Barriers and facilitators perceived by physicians when using prediction models in practice

TH Kappen, K van Loon, MAM Kappen, L van Wolfswinkel, Yvonne Vergouwe, WA Van Klei, KGM Moons, CJ Kalkman

Research output: Contribution to journalArticleAcademicpeer-review

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Abstract

Objectives: Prediction models may facilitate risk-based management of health care conditions. In a large cluster-randomized trial, presenting calculated risks of postoperative nausea and vomiting (PONV) to physicians (assistive approach) increased risk-based management of PONV. This increase did not improve patient outcome that is, PONY incidence. This prompted us to explore how prediction tools guide the decision-making process of physicians. Study Design and Setting: Using mixed methods, we interviewed eight physicians to understand how predicted risks were perceived by the physicians and how they influenced decision making. Subsequently, all 57 physicians of the trial were surveyed for how the presented risks influenced their perceptions. Results: Although the prediction tool made physicians more aware of PONY prevention, the physicians reported three barriers to use predicted risks in their decision making. PONY was not considered an outcome of utmost importance; decision making on PONY prophylaxis was mostly intuitive rather than risk based; prediction models do not weigh benefits and risks of prophylactic drugs. Conclusion: Combining probabilistic output of the model with their clinical experience may be difficult for physicians, especially When their decision-making process is mostly intuitive. Adding recommendations to predicted risks (directive approach) was considered an important step to facilitate the uptake of a prediction tool. (C) 2016 Elsevier Inc. All rights reserved.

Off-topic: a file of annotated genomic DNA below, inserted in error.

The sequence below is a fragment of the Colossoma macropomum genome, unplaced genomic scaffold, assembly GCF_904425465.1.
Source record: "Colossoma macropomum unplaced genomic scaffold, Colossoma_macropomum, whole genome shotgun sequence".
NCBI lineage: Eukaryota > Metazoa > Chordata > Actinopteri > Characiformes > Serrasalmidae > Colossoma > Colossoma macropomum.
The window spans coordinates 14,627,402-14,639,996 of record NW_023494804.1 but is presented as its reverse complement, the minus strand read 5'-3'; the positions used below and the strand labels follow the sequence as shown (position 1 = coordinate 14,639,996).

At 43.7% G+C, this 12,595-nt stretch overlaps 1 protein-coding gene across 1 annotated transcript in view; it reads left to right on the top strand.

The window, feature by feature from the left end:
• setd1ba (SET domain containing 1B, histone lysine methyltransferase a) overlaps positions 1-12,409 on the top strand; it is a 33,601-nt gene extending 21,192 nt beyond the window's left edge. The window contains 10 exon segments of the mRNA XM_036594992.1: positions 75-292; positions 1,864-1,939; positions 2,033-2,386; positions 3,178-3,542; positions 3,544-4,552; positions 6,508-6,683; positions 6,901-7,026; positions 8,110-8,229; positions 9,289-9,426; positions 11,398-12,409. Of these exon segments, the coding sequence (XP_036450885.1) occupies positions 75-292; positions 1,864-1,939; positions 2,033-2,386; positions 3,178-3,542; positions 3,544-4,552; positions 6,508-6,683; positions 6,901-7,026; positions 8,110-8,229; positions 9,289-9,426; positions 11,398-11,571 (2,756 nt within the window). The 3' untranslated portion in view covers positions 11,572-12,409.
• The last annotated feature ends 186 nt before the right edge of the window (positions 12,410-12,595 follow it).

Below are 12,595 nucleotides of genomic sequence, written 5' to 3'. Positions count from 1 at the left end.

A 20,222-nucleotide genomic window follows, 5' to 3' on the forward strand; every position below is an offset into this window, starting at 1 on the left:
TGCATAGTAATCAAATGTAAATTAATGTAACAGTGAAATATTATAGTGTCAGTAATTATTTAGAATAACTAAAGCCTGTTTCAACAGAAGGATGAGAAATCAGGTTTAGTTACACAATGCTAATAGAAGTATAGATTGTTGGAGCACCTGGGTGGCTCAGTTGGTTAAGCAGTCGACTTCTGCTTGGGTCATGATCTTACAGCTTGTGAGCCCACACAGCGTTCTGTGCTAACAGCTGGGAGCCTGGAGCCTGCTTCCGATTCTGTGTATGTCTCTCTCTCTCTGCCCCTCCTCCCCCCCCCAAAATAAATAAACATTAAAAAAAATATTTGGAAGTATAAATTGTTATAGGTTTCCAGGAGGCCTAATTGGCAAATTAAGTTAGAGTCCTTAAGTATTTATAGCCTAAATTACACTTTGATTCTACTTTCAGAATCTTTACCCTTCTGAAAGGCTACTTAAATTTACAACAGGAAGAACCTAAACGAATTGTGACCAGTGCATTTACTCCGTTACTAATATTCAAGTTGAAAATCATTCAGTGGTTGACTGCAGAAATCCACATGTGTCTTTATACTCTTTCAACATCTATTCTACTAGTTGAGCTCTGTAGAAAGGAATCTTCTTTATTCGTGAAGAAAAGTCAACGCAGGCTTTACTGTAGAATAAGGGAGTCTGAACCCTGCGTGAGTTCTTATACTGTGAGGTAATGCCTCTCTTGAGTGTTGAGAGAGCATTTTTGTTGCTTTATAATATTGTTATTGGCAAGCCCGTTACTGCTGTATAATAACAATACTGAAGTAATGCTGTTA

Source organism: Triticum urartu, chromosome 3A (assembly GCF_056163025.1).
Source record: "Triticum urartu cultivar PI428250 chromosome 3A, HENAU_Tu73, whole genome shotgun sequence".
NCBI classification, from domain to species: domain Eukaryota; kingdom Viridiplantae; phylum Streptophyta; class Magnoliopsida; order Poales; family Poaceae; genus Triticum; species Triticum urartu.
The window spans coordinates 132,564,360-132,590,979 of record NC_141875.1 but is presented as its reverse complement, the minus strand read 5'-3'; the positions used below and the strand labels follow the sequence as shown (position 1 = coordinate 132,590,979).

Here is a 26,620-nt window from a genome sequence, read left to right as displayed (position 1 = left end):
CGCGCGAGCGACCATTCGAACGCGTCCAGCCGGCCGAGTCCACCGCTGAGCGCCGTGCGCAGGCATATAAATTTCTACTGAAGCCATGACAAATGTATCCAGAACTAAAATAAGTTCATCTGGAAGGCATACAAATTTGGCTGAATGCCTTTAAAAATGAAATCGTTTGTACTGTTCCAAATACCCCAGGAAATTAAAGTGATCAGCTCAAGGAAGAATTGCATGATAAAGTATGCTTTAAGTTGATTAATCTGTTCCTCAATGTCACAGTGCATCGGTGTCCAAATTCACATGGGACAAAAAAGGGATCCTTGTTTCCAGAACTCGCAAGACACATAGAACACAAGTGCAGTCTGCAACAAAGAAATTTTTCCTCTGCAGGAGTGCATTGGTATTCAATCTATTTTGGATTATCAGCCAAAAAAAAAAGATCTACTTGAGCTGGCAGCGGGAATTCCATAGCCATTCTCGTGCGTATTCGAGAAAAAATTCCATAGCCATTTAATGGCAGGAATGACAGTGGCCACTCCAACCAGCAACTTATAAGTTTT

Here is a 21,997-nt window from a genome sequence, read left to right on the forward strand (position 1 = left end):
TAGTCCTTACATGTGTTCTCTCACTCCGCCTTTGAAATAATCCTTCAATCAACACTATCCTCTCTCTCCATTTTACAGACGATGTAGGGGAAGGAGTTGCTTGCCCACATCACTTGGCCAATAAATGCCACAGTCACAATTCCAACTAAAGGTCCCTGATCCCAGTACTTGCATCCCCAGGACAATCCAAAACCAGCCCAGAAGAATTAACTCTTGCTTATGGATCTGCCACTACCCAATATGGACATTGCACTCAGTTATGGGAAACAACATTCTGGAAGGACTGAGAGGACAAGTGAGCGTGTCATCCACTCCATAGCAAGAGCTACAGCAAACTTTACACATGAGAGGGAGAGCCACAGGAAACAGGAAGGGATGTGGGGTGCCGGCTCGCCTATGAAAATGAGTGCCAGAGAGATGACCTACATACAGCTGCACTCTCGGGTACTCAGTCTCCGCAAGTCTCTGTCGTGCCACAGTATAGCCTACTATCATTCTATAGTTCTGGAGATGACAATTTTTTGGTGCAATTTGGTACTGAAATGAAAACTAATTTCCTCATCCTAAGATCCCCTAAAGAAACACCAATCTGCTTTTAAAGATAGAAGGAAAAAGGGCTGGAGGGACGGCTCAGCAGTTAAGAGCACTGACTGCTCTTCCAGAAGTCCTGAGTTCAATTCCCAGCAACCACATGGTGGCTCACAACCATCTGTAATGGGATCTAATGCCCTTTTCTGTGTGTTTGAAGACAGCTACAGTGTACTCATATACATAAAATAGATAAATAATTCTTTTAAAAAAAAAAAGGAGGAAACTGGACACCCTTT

Original languageUndefined/Unknown
Pages (from-to)136-145
Number of pages10
JournalJournal of Clinical Epidemiology
Volume70
DOIs
Publication statusPublished - 2016

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